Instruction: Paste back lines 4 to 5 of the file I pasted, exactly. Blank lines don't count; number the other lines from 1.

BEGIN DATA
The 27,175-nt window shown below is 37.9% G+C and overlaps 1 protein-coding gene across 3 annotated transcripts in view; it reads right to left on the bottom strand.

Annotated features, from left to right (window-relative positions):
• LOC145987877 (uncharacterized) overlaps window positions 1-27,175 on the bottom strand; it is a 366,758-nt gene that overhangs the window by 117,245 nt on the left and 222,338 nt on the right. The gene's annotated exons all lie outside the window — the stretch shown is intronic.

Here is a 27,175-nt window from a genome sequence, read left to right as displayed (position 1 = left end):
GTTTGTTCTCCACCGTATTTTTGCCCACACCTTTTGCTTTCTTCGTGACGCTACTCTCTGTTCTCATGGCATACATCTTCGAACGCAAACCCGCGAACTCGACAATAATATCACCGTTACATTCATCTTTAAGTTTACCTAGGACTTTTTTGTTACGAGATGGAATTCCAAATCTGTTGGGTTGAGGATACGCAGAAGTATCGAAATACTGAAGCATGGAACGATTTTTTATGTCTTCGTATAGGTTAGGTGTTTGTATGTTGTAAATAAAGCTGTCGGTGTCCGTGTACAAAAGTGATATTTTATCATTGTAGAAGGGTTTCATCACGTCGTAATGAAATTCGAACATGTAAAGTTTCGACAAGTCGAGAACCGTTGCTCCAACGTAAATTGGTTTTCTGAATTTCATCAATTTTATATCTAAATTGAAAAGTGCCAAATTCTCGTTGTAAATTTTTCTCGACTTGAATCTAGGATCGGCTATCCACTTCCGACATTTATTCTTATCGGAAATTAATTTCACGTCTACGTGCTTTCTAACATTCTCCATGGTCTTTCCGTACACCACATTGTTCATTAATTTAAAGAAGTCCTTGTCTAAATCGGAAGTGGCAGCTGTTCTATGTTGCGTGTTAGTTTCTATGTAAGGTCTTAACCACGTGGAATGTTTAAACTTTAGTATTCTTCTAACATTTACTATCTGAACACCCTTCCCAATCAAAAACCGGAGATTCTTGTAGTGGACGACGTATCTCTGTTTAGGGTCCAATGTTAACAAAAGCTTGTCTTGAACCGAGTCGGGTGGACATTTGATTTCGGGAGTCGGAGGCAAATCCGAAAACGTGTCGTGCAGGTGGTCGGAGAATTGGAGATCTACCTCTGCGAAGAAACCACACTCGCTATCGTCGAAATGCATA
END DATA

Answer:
Here is a 27,175-nt window from a genome sequence, read left to right as displayed (position 1 = left end):
GTTTGTTCTCCACCGTATTTTTGCCCACACCTTTTGCTTTCTTCGTGACGCTACTCTCTGTTCTCATGGCATACATCTTCGAACGCAAACCCGCGAACTCGACAATAATATCACCGTTACATTCATCTTTAAGTTTACCTAGGACTTTTTTGTTACGAGATGGAATTCCAAATCTGTTGGGTTGAGGATACGCAGAAGTATCGAAATACTGAAGCATGGAACGATTTTTTATGTCTTCGTATAGGTTAGGTGTTTGTATGTTGTAAATAAAGCTGTCGGTGTCCGTGTACAAAAGTGATATTTTATCATTGTAGAAGGGTTTCATCACGTCGTAATGAAATTCGAACATGTAAAGTTTCGACAAGTCGAGAACCGTTGCTCCAACGTAAATTGGTTTTCTGAATTTCATCAATTTTATATCTAAATTGAAAAGTGCCAAATTCTCGTTGTAAATTTTTCTCGACTTGAATCTAGGATCGGCTATCCACTTCCGACATTTATTCTTATCGGAAATTAATTTCACGTCTACGTGCTTTCTAACATTCTCCATGGTCTTTCCGTACACCACATTGTTCATTAATTTAAAGAAGTCCTTGTCTAAATCGGAAGTGGCAGCTGTTCTATGTTGCGTGTTAGTTTCTATGTAAGGTCTTAACCACGTGGAATGTTTAAACTTTAGTATTCTTCTAACATTTACTATCTGAACACCCTTCCCAATCAAAAACCGGAGATTCTTGTAGTGGACGACGTATCTCTGTTTAGGGTCCAATGTTAACAAAAGCTTGTCTTGAACCGAGTCGGGTGGACATTTGATTTCGGGAGTCGGAGGCAAATCCGAAAACGTGTCGTGCAGGTGGTCGGAGAATTGGAGATCTACCTCTGCGAAGAAACCACACTCGCTATCGTCGAAATGCATA